What to Say When Your Brain Is Abducted By Aliens

04/30/2015 01:22 pm ET | Updated Jun 30, 2015

I have noticed that, now that I've entered decade #6, my brain is frequently abducted by aliens. Not that it's never been abducted before, but now it seems like a daily abduction can be expected, particularly in the midst of important conversations. As you can imagine, it's very embarrassing when in mid-sentence you suddenly can't think of a word, or can't remember what you were talking about.


What, you may wonder, happens when the brain is abducted by aliens? I imagine it's something like "Aphasia," a collection of language disorders that can vary from occasional trouble finding words to speaking gobbledygook that makes no sense to others but makes perfect sense to you, to not being able to speak at all. In such cases, the part of the brain responsible for speech and language, known as Broca's Area, is injured in some fashion. According to the National Aphasia Association, "Aphasia is always due to injury to the brain-most commonly from a stroke, particularly in older individuals."

Though I am an older individual, I haven't had any strokes or brain injuries that I know of, unless listening to "Axis: Bold as Love" at full volume for several years has somehow scrambled the neurons of my gray matter. However, other definitions include the onset of dementia in it's various forms, and I think it's safe to say that the development of plaque in the brain results in injury just as surely as going helmet-to-helmet with a 320 lb. linebacker.

So what is a boomer to do when you have a mini-aphasiac moment and find yourself suddenly high and dry in the middle of a wordless desert? What of those moments when the proverbial cat has got your tongue?

According to a local therapist, honesty is the best policy. I can corroborate. I have found that simply admitting that "my brain was just abducted by aliens" can be very effective, depending on who you're talking to. If such an admittance results in an icy silence, well, you probably don't want to be employed or have anything to do with that person, or those people, anyway. Of course admitting to an alien abduction may raise other questions about your sanity, in which case you might be better off to simply say, "Sorry, I'm blanking," or "sorry, I forgot what I was going to say," "wait a sec, it's on the tip of my tongue," or "excuse me I'm having a brain cramp."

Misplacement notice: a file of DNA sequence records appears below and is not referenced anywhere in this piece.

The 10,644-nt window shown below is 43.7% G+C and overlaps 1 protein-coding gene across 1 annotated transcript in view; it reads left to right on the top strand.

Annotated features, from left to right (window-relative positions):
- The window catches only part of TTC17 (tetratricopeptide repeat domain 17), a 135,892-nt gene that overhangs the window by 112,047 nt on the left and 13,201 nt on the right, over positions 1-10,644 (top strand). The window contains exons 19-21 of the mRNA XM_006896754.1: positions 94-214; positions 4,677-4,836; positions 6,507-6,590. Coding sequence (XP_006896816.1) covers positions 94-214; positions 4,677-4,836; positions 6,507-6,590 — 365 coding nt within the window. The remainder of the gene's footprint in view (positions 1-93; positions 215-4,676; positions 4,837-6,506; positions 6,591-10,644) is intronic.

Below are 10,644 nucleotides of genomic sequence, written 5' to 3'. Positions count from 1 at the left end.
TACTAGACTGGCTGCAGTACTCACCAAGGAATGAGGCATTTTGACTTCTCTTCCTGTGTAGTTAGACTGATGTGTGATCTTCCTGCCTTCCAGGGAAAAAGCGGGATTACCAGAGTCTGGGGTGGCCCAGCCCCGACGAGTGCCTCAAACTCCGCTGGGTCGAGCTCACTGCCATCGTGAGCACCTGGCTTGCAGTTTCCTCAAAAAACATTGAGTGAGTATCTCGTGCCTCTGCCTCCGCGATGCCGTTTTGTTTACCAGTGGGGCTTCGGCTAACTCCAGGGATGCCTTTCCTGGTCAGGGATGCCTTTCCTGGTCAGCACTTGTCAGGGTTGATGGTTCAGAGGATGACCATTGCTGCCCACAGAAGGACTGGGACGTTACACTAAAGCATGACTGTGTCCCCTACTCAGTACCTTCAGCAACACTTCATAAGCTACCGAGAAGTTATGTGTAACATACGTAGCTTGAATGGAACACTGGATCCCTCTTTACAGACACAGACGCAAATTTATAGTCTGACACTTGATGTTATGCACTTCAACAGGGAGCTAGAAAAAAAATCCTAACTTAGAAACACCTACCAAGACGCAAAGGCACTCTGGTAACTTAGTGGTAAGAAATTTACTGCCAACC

Whether these alien abductions qualify as aphasia or not doesn't seem particularly important when you're sitting there red-faced and tongue-tied. But there are always ways to lighten up a potentially dark situation. Other random phrases that have worked for me include:

"Danger Will Robinson! Danger Will Robinson!" This is really effective in F2F meetings where you can stand up and wave your arms around. And while it's true that the joke is apt to be lost on anyone under 50, when you explain that the reference is to a TV show entitled "Lost in Space," you may elicit some sympathy for your condition.

Cup your ear and say "Did you hear that?" The conversation is likely to come to a screeching halt, giving you time to collect yourself and start over. Another conversation stopper: wrinkle your nose and say "ewww, what's that smell?" (Note: these do not work as well over the phone, but may be worth trying on Skype.)

Break into Lincoln's Gettysburg Address: "Four score and seven years ago..." or some other complete non-sequitur. It's the verbal equivalent of hitting control-alt-delete on your computer. The entire conversation is likely to reboot.

Other effective non-sequiturs include:

"What's your favorite color?"

Shifting slightly in your chair and saying "Oh dear. I've had the worst gas lately." (Chair shifting unnecessary on the phone.)

"Oh damn. I think I forgot to turn off the oven."

"How about those Giants?" (Or other team of your choice.)

Again, the experts say that when you blank out in a conversation, honesty is the best policy. Alien brain abductions can happen at any age, so it's likely whomever you're talking to will know what you're talking about. Why, just the other day I was talking to... oh, you know... whatshisname... and he said... hmmm... he said... aw hell... what did he say...?